Do the subjects of works of art need to be overtly spiritual, mystical, psychedelic, etc. to be any of those things? Does calling something Visionary Art make it visionary?
No. In fact works of art designed specifically to communicate spiritual ideas tend to lose the affective power that makes art what it is. This is something Gilles Deleuze develops in his philosophy. Art, he says, has nothing to do with concepts, opinions or ideas in the conventional sense. Rather, it inheres in the creation of sensations, either completely new sensations or sensations stripped of the clichés and assumptions that reduce them to stock feelings in normal reality. Art reveals the world before the development of concepts, including spiritual concepts.
The real power of a work of art doesn’t lie in its subject matter but in the style in which that subject matter is delivered. It’s in an artist’s style, in her unique perspective, that mystery is disclosed and forces that transcend the human world are revealed. This doesn’t mean that overtly mystical works can’t be visionary. It means that whatever visionary quality they have won’t come from the message they’re trying to communicate.
Take a gothic cathedral, for instance. Its affective power doesn’t depend on your understanding the meaning of every shape, angle, statue or picture. It comes from the aesthetic arrangement of the whole. You could be completely ignorant of Christian doctrine, even an atheist, and still feel the aura of sacredness that the place exudes. This is in part because the sacred has nothing to do with Christianity itself. You could get a similar experience in a mosque or a concert hall. All great works of art have a quality that exceeds their conceptual signification. This excessive quality, which explains how a thirteenth century building could be as meaningful today as it was when it was built, is what I attribute to the Imaginal in the book.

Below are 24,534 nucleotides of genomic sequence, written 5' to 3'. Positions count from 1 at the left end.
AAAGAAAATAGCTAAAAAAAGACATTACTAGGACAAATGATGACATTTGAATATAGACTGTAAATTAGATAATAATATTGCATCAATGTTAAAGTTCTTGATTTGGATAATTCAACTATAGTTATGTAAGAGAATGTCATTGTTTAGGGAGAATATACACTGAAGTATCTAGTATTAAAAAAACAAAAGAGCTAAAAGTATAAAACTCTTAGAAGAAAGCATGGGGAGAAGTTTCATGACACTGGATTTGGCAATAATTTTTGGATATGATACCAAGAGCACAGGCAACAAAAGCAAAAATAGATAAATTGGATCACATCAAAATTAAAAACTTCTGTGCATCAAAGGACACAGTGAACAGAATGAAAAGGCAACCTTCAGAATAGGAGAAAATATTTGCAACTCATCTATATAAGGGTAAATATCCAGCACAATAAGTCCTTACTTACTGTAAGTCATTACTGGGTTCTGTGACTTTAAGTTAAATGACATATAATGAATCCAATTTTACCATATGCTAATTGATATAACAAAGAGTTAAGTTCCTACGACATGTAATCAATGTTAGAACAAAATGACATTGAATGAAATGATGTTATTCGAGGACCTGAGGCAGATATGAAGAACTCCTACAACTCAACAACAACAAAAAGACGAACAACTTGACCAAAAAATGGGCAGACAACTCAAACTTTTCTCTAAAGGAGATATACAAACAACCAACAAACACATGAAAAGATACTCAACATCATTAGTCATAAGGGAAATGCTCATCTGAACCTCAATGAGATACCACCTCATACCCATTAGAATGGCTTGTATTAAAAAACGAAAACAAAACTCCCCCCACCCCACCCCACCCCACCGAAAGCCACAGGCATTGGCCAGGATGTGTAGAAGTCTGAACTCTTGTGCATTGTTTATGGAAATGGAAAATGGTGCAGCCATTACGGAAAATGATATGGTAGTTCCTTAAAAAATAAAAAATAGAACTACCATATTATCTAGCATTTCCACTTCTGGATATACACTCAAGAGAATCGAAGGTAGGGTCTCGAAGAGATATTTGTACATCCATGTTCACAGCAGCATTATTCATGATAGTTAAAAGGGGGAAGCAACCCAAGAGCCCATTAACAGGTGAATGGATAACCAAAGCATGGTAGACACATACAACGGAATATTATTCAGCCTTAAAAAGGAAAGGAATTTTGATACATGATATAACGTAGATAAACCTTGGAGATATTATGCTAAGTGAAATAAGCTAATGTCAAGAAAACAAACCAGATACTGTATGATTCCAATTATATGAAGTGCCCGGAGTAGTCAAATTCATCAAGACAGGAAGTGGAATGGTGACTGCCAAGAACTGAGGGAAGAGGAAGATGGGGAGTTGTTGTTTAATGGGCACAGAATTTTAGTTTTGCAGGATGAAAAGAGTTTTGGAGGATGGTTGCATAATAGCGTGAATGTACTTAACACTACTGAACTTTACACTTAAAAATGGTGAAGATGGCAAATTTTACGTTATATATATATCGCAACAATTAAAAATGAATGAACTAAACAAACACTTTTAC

What is the “Imaginal” and how is it important for creating art? Is it any different than the human imagination?
In the book I use the term “imaginal” loosely in the sense that the French scholar Henri Corbin did in his study of Islamic mysticism. Corbin describes the imaginal world as an intermediary between Heaven and Earth, man and God. It’s the place of dreams, daimons and archetypes—what Carl Jung referred to as the collective unconscious. Having said that, I don’t believe that reality is actually divided into levels or realms. So when I speak of the Imaginal or the “otherworld” in my book, I’m talking about this world seen through a particular lens, or perhaps no lens at all. I equate the Imaginal with what Jung, at the end of his career, called the Unus Mundus, the “one world” that exists beyond the brain’s division of it into outer and inner, psyche and matter, past and future, and so on.
You quote William Gibson’s Pattern Recognition in your book: “Souls can’t be moved that quickly, and are left behind.” How has technology alienated us from ourselves, and can technology become more than an impediment for soulful expression?
I use that quote from Gibson to illustrate how modern technology can serve to disconnect us from the earth and the body. With transhumanism gaining traction even in the mainstream, it’s hardly a secret anymore that much of modern technology involves a rejection of the body, of subjective forms of time, of slowness, cyclicity, idleness, dream and play. What’s more, every technological device or process is, quite literally, someone’s opinion in material form. While technology can be useful, when it takes over entire environments it can become a screen closing us off to the non-human world. To exist in an entirely artificial, humanized environment is tantamount to being trapped in someone else’s head.